In You're All Alone … is one of the narrowest and most dramatic expressions of paranoia that I know…. It's a scary story, and should one stand back and think about it, suggests something about the writer (about a grim Chicago downtown business-and-bar world), but everything is done to lead the reader away from that issue, and the author has no place in the story. It's "you're all alone," not "I'm all alone," or even "we're all alone."
On the other hand, in The Big Time … we have not the simple paranoiac punch, but the gay, giddy, multileveled fabric of high art, of the "everybody and nobody," in which the Place, dancing with drama and history, is of course also revealed as the mind of Fritz Leiber and his Art….
[Gather, Darkness!] is one of the first and perhaps the classical novel of a future, post-WWIII world dominated by an authoritarian, medieval-modeled church hierarchy whose inner-circle employs a secret scientific technology to keep the superstitious public and lower priesthood under control. The action is dramatic and colorful, the technology cunning and charming, the plot stunningly well-constructed. One idea that gives the work its classical balance is the logic of a revolution against such a hierarchy of white magic: the revolutionaries will play satanists, a hierarchy of black magic which will dismay, frighten, or win over people who are adjusted to think in magical, not scientific, ways. (p. 15)
[But] when we get to A Specter is Haunting Texas …, we have a more multi-leveled, more comic and more realistic story of our post-WWIII future. Scully (Fritz, narrator, Death, Dark Art), actor from Circumluna, is dragged into the bent-back revolution against hormone-hiked, conquering Texans, who identify with LBJ and (no doubt) a certain war … And Scully knows that history is hardly ever a tale of technologically-inventive elites, coldly manipulating the credulous masses. You don't reason its craziness out, you sing it, chant it, farce it out. (pp. 15-16)
As Fritz' art has developed it becomes ever more willing to play and joke, to fool with words and themes, to inject comic gaiety into the midst of tragedy. (My favorite in the pure comic vein is "Mysterious Doings in the Metropolitan Museum,"… a tale of insect political conventioneering.)
I have suggested that as Fritz' art developed he came to employ richer and more complicated forms, came to use himself and his artistic self-image in his art, came to play the mirror tricks of high art. But one might argue that this doesn't fit the Fathrd-Gray Mouser stories with which Fritz began and which he has continued through his career. Surely, Fafhrd is a vision of Fritz himself, or so someone might object….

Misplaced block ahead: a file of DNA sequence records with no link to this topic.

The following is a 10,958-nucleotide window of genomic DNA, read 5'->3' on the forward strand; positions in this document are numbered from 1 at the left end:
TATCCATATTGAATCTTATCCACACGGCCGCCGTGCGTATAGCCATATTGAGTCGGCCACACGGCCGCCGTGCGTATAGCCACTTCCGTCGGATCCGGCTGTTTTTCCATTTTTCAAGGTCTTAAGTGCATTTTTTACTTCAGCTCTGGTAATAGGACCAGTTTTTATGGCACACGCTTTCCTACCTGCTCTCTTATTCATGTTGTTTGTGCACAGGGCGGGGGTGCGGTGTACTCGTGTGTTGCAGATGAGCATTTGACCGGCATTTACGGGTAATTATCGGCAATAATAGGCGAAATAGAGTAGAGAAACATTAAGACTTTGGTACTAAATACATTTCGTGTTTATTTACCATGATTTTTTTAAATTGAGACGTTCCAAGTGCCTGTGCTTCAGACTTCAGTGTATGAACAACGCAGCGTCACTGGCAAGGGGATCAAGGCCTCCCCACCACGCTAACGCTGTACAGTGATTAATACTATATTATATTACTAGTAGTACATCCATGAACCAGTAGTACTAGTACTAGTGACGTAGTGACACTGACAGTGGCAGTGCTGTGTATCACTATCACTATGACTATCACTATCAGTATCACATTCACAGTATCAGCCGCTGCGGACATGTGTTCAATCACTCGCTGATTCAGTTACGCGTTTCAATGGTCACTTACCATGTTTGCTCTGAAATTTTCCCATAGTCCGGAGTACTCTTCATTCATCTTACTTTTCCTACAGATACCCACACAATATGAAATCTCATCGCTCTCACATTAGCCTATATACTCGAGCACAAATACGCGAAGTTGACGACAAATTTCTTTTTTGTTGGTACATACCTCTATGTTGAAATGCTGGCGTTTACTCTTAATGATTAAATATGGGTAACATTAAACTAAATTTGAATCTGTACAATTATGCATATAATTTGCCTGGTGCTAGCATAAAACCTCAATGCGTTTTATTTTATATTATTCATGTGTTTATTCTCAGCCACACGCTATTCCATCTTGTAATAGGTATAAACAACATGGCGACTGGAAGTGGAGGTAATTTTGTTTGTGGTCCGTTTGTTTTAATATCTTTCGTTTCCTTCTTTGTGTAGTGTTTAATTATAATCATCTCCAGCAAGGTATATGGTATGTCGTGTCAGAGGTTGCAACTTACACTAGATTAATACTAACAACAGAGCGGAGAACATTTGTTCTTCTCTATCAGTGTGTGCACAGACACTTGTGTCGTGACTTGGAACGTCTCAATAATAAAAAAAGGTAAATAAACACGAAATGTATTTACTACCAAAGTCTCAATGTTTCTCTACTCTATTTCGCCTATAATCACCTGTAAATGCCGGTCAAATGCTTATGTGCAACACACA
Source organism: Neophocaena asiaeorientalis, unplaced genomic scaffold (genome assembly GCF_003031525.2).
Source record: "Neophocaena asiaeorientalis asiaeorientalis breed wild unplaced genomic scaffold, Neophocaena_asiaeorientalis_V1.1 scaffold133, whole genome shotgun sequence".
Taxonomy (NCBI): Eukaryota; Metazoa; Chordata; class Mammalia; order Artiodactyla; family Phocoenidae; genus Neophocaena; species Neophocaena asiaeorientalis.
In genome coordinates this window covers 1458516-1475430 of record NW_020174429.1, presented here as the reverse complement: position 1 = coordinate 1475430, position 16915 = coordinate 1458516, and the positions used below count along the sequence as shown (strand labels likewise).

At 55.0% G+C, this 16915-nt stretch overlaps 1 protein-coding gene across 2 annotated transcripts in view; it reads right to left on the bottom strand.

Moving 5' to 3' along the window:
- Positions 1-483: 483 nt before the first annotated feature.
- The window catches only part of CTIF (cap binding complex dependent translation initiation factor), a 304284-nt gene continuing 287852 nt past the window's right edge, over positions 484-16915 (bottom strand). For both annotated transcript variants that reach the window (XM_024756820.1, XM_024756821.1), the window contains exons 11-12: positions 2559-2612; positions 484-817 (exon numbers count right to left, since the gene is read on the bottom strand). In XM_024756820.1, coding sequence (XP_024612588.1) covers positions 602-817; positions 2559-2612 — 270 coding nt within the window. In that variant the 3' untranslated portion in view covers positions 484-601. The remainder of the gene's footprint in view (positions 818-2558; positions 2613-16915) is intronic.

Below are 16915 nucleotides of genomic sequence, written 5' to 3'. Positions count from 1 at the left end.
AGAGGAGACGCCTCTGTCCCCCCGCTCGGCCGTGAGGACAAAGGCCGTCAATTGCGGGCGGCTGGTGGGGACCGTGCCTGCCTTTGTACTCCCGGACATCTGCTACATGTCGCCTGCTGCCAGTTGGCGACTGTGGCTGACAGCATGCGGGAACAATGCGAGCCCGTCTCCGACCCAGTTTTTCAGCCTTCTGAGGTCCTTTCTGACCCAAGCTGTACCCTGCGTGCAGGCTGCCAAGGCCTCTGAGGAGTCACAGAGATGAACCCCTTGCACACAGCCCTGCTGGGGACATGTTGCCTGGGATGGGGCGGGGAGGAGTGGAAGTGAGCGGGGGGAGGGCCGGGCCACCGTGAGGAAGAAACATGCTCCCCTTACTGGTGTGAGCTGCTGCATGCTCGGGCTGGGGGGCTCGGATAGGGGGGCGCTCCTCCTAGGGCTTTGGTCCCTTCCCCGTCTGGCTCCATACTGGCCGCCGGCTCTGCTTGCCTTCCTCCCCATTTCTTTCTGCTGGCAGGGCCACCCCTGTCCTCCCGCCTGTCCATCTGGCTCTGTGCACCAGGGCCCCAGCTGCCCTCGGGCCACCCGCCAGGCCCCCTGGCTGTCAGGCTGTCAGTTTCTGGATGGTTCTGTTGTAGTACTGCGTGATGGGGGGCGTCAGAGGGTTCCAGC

I am inclined to think that Fritz wasn't Fafhrd from the beginning. Though Fafhrd eventually becomes more Fritz-like. Certainly, there are some revealing and confessional changes as the saga develops. The first tales are quest stories in which the twain are lured into some doomful quest, drawn and nearly overwhelmed by some distant and lonely horror. The atmosphere strives for a relatively uniform feeling of somber eeriness mounting to arcane and chilling climax. As the latter stories appear, Fritz has a much surer and broader sense of language and plot. Comedy and gaiety invade the saga, romance and drunken silliness appear, and grand Lankhmar becomes central with its motley of religions, beggars and thieves guilds, necromancers and decadent aristocrats, gates and streets, mysterious houses and musty passages, shops and taverns, gods and human-like animals. My favorite is "Lean Times in Lankhmar," in which the penniless and disaffected twain separate, Mouser hiring himself out to a protection racket enforcer covering the religions that move up the Street of the Gods as they attract a following and down as they lose it, and Fafhrd becoming an acolyte of Issek of the Jug, swearing off booze and swords. The confrontation that must occur as Issek of the Jug moves up to the successful part of the street is managed with such astonishing deftness, twist upon twist, that one finds oneself laughing "too much, too much," only to have yet another carefully-prepared rabbit pop out of the hat, and yet another after that. The story plays effortlessly with the inversions of high art.
Fritz (and reality) seep into the saga world. Fritz has some fairly somber morals to point out about hard drinking that point much more to Fritz than to the Fafhrd of the very first stories. (p. 17)
Fritz combines an awesome and precise command of language with a joyous willingness to measure it against every sort of verbal challenge. Fritz' tendency to distinguish the smallest literary favor with precision and imagination is par with his tendency to treat even the most fetid and undistinguished humans with a respectful and friendly manner. (p. 18)
Justin Leiber, "Fritz Leiber & Eyes," in Starship, Vol. 16, No. 35, Summer, 1979, pp. 9-18.